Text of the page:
I would like to know efficiency of the power supply used in this review with 20 W, 40 W and 60 W loads.
  • 1 Hide
    cknobman , February 5, 2009 12:43 PM
    nihilityI bet the editors will want to smash the atom PCs with a hammer by the end of the day.


    Exactly. What a complete and total failure. 80% of the benches showed worse performance for the dual core vs single core Atom. Intel's atom processor is a joke.
  • 9 Hide
    slowstuff , February 5, 2009 12:50 PM
    How do these 4+ year old benchmarks test Multi core processors? Oh that's right, they are from the era just before benchmarks started caring about multiple cores. How about you disable one of the Cores on the Core 2 & see how much it drop... probably not much if any as 98% of the work is happenind on 1 core.

    How do these tests represent real world useage? Oh that's right, they don't. who runs 4 year old benchmarks, encodes music or does rendering on a netbook / netbox.... NO ONE with a brain.

    What use is a set of test that don't represent anything realistic or even test the processor fairly? Oh that's right, none. Seriously, test it in REAL WORLD USE against each other, test it's multi taking capabilities VS the single core system (230 vs 330).

    Lets test a moped vs a motor cycle & see which one wins in a drag race & used the most gas, that is essentially what you just did... IT COMPLETELY MISSES THE POINT OF THE OBJECT BEING TESTED.
  • 3 Hide
    pug_s , February 5, 2009 12:57 PM
    I don't understand why Tomshardware or any other hardware websites try to use an AMD equivalent. AMD already have something to compete with the Atom with their AMD Geode NX, which is based on the Athlon XP processors. Intel Atom processors is not built based on the Centrino design rather than a P5 at a higher clock speed.
  • 2 Hide
    danimal_the_animal , February 5, 2009 2:11 PM
    FAIL!
  • 4 Hide
    loftie , February 5, 2009 2:22 PM
    Considering the idle power is the same, could we not undervolt/underclock the C2D and see how much more power the C2D would use at load then. I'd find that interesting, especially if it still out performs the atom, which I'd assume it would.

    +1 for a low power AMD being thrown into the mix and a possible undervolt/underclock on that too - I'm sure AMDfan girl will be able to comment on this aspect :) 
  • 1 Hide
    bounty , February 5, 2009 3:13 PM
    PCmark 05 works fine as a test for simple web browsing, email etc. File compression is not something you do all day, it's something you do maybe once a day. When I do it, I don't want my machine to poo it self. WinRar is multi optomized, and it shows. Encoding music should be possible on a desktop, and we're talking desktop platforms.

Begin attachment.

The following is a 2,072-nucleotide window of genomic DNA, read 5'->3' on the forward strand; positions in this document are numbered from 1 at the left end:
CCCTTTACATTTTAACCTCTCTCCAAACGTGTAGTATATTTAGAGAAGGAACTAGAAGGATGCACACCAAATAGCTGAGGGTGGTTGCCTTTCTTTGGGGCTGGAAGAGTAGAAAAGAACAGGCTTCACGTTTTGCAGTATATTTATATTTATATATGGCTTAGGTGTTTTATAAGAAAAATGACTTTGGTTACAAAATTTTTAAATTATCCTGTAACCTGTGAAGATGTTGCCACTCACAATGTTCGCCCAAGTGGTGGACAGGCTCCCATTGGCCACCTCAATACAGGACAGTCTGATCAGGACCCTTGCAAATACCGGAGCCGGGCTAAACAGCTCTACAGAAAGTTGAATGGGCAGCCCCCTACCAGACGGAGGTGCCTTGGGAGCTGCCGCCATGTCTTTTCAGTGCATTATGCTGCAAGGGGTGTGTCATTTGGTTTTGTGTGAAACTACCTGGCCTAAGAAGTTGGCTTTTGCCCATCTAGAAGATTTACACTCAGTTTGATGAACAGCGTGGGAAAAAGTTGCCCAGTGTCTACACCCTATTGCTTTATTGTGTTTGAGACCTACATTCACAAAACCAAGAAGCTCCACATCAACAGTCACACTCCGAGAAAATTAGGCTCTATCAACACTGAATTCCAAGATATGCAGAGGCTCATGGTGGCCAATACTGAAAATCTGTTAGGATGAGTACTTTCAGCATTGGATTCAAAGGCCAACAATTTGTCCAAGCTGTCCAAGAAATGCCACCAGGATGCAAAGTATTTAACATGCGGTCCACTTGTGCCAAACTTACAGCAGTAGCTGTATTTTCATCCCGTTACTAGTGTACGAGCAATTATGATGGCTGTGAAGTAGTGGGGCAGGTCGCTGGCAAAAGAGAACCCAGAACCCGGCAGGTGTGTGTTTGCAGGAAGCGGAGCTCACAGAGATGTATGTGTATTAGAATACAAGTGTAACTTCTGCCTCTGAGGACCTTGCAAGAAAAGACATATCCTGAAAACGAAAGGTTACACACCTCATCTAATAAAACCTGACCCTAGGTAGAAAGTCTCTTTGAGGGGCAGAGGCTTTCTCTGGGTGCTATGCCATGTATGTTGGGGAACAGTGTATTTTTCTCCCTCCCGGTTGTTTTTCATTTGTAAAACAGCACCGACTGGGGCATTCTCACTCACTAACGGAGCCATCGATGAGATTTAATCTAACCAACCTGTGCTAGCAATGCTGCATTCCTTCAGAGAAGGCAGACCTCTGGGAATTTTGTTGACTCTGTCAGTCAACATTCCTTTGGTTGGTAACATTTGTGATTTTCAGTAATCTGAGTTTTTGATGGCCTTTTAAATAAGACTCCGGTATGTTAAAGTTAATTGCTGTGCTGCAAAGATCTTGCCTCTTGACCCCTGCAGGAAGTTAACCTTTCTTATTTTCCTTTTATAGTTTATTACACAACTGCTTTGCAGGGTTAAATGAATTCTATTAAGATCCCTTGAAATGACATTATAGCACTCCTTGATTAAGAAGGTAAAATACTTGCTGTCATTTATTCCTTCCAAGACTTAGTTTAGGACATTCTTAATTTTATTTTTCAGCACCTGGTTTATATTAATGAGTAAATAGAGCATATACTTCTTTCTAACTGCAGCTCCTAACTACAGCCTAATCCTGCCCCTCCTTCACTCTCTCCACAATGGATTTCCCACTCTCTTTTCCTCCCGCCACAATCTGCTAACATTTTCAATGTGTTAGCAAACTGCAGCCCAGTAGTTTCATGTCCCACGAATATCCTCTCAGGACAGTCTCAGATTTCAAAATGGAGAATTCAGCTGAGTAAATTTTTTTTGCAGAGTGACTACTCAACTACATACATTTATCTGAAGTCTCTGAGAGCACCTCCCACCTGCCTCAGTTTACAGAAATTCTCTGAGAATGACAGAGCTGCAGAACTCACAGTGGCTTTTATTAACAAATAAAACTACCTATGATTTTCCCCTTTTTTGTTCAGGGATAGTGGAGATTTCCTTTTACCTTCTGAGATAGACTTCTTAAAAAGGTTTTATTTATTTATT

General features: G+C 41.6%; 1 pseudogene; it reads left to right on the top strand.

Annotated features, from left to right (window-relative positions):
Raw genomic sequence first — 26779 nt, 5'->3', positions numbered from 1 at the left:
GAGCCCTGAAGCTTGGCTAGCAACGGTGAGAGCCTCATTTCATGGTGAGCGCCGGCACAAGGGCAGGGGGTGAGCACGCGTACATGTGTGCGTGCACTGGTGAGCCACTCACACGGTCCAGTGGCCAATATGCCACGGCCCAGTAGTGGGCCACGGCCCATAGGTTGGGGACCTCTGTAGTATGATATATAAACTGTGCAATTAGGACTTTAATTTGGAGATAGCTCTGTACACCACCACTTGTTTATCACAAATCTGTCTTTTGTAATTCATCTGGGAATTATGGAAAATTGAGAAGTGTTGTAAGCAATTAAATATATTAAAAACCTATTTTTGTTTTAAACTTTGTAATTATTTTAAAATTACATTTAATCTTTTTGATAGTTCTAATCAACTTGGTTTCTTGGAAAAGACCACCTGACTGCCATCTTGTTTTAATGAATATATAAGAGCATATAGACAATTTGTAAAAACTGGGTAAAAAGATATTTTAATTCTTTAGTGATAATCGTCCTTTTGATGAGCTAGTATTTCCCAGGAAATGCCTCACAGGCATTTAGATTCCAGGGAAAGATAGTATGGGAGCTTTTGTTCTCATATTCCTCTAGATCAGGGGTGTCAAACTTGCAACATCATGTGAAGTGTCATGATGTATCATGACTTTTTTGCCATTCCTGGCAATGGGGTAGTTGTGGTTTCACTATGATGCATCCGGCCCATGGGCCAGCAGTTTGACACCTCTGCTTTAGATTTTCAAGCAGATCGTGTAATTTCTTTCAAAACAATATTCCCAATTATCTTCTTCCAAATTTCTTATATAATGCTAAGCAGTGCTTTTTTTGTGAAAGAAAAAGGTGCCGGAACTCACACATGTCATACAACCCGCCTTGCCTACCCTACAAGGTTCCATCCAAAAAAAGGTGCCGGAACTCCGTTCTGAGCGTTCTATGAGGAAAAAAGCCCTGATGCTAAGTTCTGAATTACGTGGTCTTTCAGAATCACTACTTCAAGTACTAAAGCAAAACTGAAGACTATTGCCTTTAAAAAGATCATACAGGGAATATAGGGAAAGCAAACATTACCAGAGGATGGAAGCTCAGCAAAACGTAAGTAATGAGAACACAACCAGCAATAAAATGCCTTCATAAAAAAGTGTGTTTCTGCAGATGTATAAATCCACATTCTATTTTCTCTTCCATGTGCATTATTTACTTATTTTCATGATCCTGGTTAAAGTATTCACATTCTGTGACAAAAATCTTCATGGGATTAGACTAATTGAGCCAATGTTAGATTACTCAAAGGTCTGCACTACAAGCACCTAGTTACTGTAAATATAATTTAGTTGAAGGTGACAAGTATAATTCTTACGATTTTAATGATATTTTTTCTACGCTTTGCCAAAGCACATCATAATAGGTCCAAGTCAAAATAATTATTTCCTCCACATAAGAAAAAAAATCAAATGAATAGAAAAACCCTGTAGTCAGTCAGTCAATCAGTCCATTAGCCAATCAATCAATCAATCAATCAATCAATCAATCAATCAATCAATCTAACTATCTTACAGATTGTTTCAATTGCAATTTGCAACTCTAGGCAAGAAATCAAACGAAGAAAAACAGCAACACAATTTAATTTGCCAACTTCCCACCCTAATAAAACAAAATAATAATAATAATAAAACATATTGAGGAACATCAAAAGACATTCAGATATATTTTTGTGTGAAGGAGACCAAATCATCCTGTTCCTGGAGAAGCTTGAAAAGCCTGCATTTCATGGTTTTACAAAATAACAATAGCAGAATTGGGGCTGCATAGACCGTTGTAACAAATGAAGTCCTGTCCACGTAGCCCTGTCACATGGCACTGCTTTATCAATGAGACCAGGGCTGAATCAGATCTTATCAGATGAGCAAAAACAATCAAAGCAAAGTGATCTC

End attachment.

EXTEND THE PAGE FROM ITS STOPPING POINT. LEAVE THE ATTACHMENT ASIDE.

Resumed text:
A good test to possibly add might be PCMark05 plus either WinRAR or iTunes as a resonable multiple work load test. We need a "some bloated flash/java sites" + IM + youtube test... or lets just see how these machines handle youtube fullscreen @ 1680x1050. Does the Atom fall apart while doing all that plus watching a movie? Watching an AVI on a "desktop" while browsing web(flash/java/super complicated+email+IM) seams a reasonable standard.
  • 2 Hide
    bustapr , February 5, 2009 3:24 PM
    How could you guys compare a netbook cpu with the super efficient fast e7200 desktop cpu!Its like comparing an athlonx2 to a phenomII.
  • 2 Hide
    Area51 , February 5, 2009 3:58 PM
    Toms,
    on page 4 the slides shows Core 2 Duo with HT which is not correct. please advise.
  • 3 Hide
    jeffunit , February 5, 2009 5:01 PM
    As slowstuff points out, it is pointless to run single threaded benchmarks on multi core processors. They could have used lame-mt, but didn't (it only has 2 cores). Of course there will be minimal differences between a 1 core atom and a 2 core atom on a single threaded benchmark.

    Try to use some multi threaded benchmarks, or at least run several benchmarks at the same time. Toms hardware keeps on getting worse, I think I will stop reading it.
  • 1 Hide
    jeffunit , February 5, 2009 5:02 PM
    I meant to say lame-mt only uses two threads. Still a better test than plain lame though.